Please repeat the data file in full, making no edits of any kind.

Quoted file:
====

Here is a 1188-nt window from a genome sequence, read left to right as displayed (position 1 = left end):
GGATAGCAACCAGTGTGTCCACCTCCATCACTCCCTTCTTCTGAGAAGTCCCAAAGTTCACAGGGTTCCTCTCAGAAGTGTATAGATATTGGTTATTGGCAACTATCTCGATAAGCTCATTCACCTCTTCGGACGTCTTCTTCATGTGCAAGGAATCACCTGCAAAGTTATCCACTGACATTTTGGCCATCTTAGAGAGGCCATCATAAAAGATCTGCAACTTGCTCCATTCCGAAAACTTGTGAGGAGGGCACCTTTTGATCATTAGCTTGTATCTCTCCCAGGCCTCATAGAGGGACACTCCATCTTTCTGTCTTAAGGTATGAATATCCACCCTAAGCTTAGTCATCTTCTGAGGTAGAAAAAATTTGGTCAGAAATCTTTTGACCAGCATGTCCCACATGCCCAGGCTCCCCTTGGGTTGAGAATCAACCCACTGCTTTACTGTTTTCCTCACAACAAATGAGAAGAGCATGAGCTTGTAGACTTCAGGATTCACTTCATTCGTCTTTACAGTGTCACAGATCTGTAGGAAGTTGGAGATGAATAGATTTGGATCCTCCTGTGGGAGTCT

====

Here is a 1188-nt window from a genome sequence, read left to right as displayed (position 1 = left end):
GGATAGCAACCAGTGTGTCCACCTCCATCACTCCCTTCTTCTGAGAAGTCCCAAAGTTCACAGGGTTCCTCTCAGAAGTGTATAGATATTGGTTATTGGCAACTATCTCGATAAGCTCATTCACCTCTTCGGACGTCTTCTTCATGTGCAAGGAATCACCTGCAAAGTTATCCACTGACATTTTGGCCATCTTAGAGAGGCCATCATAAAAGATCTGCAACTTGCTCCATTCCGAAAACTTGTGAGGAGGGCACCTTTTGATCATTAGCTTGTATCTCTCCCAGGCCTCATAGAGGGACACTCCATCTTTCTGTCTTAAGGTATGAATATCCACCCTAAGCTTAGTCATCTTCTGAGGTAGAAAAAATTTGGTCAGAAATCTTTTGACCAGCATGTCCCACATGCCCAGGCTCCCCTTGGGTTGAGAATCAACCCACTGCTTTACTGTTTTCCTCACAACAAATGAGAAGAGCATGAGCTTGTAGACTTCAGGATTCACTTCATTCGTCTTTACAGTGTCACAGATCTGTAGGAAGTTGGAGATGAATAGATTTGGATCCTCCTGTGGGAGTCT